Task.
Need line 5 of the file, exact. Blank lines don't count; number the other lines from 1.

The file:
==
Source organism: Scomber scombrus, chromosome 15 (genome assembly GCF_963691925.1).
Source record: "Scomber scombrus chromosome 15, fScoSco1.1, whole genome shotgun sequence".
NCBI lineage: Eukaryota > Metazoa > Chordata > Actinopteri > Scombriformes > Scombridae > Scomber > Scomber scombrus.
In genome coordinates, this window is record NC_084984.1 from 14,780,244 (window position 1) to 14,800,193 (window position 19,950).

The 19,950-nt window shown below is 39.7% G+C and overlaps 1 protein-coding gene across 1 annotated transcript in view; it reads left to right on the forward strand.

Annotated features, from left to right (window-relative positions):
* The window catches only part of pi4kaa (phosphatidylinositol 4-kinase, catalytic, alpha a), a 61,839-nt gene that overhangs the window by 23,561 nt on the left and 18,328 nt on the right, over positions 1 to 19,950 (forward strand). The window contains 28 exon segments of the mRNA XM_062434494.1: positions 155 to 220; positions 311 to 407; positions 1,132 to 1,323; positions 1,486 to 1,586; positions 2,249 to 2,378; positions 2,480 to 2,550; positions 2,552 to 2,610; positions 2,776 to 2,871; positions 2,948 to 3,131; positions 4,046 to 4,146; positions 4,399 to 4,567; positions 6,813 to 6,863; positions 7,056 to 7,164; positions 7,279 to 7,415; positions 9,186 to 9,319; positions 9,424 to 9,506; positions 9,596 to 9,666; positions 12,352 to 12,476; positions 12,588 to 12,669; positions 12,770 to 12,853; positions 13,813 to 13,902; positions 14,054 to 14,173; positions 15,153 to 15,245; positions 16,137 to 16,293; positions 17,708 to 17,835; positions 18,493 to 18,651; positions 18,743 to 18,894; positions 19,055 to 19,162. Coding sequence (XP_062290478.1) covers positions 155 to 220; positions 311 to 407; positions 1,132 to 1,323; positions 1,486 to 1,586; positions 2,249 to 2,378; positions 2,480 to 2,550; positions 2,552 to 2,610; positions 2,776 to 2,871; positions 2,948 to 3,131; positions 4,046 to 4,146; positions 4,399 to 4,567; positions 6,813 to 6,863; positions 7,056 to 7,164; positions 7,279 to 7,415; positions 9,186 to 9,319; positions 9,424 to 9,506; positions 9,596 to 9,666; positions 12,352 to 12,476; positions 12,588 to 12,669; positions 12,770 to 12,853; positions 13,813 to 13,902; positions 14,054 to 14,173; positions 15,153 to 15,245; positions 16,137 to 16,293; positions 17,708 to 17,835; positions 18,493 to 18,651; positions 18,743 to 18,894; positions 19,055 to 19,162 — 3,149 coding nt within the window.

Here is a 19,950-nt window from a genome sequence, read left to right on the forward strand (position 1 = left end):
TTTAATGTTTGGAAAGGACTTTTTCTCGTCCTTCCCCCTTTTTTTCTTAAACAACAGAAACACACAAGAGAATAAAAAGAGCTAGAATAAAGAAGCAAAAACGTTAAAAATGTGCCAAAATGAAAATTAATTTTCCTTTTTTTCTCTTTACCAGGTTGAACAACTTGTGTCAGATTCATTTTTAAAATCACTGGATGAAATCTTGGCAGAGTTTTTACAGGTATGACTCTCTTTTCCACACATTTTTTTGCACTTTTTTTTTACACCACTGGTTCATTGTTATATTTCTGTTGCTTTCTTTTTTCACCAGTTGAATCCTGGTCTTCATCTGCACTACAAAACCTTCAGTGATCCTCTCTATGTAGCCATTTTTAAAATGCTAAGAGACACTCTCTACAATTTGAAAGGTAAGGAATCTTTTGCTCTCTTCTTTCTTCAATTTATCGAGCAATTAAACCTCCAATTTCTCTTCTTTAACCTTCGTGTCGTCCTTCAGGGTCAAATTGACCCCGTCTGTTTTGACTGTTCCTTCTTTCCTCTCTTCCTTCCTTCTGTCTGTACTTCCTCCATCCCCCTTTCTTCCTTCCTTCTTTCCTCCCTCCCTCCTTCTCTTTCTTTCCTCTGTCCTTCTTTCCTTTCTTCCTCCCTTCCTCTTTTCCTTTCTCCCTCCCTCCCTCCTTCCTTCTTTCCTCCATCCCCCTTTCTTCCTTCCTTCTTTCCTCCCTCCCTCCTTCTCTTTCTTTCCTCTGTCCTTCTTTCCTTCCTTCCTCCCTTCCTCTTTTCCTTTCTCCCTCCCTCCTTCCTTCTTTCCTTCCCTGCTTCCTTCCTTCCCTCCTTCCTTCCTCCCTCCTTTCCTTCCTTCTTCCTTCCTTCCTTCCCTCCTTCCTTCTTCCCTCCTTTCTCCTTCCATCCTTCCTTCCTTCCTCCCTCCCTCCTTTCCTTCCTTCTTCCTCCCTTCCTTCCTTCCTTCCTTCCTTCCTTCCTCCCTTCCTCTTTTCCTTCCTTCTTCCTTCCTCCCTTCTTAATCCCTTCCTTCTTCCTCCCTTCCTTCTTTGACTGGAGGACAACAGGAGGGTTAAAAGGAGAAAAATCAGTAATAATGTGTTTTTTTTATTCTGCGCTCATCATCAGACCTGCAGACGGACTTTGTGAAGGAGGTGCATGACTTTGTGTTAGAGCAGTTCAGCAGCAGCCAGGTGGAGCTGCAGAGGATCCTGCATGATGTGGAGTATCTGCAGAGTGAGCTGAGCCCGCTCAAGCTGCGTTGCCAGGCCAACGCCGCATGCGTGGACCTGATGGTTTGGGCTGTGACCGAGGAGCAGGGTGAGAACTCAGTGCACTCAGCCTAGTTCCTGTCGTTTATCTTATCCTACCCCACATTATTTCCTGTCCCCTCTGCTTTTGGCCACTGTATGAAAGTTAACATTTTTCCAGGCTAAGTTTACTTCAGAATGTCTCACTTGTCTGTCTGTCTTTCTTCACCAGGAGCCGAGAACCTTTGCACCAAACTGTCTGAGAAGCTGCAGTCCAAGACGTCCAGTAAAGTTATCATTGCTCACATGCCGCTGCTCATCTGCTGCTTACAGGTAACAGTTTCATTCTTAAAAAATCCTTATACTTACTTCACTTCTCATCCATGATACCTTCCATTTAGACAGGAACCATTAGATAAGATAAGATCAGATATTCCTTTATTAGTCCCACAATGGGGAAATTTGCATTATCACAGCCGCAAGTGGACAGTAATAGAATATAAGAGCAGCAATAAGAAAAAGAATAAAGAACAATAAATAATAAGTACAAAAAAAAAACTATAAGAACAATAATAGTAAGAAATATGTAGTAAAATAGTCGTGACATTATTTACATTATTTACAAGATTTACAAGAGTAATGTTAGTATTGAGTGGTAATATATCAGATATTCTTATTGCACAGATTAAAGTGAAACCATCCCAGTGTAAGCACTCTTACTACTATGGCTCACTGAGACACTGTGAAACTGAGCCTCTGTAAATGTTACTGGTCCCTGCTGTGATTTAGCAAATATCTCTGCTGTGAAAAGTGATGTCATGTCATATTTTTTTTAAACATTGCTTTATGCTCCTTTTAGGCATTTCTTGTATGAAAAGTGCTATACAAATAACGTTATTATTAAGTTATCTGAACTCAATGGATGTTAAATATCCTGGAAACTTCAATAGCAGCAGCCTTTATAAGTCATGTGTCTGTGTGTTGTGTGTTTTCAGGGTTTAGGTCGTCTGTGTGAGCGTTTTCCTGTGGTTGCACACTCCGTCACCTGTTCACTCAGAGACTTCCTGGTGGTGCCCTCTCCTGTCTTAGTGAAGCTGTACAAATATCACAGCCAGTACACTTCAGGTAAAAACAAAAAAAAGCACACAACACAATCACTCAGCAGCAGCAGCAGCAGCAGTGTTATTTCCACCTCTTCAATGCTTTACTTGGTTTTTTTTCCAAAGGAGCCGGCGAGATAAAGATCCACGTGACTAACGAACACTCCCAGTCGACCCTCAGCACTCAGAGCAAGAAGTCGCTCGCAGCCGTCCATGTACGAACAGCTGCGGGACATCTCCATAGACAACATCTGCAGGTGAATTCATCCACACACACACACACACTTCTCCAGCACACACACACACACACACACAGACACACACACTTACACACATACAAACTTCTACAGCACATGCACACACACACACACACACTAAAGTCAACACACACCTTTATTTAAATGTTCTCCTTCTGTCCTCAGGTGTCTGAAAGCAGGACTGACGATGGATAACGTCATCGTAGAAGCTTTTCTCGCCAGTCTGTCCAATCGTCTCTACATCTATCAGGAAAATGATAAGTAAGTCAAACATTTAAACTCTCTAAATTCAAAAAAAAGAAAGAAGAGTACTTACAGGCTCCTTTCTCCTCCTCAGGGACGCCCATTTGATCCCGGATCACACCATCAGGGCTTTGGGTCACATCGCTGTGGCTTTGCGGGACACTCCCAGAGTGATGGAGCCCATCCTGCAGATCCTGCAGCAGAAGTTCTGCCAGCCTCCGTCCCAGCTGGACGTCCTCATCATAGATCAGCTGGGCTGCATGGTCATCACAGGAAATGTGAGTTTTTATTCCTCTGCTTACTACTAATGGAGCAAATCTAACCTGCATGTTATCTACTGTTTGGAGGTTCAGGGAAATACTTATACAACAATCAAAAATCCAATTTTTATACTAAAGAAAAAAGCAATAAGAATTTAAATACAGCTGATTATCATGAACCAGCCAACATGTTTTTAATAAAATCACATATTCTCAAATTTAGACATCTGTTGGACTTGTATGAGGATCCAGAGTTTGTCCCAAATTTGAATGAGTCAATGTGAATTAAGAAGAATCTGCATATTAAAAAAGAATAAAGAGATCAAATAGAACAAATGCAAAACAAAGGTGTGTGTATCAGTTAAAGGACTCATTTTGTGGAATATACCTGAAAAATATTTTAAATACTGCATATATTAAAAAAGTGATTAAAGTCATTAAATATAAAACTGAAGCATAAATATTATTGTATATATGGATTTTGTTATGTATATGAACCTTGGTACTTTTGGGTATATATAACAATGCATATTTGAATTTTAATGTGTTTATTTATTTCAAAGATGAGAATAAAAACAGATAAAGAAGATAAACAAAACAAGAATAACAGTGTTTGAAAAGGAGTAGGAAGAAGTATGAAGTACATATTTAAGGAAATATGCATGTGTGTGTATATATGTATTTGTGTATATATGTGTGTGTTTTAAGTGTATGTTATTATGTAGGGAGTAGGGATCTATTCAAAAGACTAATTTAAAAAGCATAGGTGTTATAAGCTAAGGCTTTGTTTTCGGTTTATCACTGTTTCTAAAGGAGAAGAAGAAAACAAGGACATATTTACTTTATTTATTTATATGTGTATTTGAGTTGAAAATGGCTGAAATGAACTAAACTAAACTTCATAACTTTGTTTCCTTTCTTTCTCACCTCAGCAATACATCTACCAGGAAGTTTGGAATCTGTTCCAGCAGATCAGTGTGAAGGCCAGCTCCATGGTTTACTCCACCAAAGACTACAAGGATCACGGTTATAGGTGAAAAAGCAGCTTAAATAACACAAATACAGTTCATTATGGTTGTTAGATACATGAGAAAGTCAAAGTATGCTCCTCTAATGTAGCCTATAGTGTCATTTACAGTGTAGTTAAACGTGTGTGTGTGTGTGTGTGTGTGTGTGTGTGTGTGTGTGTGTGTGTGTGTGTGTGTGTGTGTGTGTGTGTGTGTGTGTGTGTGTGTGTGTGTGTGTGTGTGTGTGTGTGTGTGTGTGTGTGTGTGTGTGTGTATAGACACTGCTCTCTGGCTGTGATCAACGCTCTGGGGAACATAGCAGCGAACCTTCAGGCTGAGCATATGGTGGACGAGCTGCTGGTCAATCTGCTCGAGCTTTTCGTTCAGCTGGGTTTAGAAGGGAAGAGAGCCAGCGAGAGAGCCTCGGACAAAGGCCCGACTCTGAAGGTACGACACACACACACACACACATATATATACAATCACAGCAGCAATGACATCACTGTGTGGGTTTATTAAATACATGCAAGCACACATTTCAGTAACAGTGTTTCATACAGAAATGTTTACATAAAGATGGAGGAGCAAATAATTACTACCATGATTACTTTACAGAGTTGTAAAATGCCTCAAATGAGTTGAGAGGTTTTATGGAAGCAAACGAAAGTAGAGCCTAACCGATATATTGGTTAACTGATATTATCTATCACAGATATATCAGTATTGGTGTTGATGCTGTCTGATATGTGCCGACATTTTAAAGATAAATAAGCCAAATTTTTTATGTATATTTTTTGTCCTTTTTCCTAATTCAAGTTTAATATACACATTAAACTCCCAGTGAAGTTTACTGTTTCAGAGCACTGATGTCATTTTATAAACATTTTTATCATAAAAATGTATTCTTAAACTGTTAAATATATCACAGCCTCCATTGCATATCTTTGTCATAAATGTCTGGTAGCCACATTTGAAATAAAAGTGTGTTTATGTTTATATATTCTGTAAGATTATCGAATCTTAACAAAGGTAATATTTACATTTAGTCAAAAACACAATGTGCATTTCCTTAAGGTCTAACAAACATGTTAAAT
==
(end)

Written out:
The 19,950-nt window shown below is 39.7% G+C and overlaps 1 protein-coding gene across 1 annotated transcript in view; it reads left to right on the forward strand.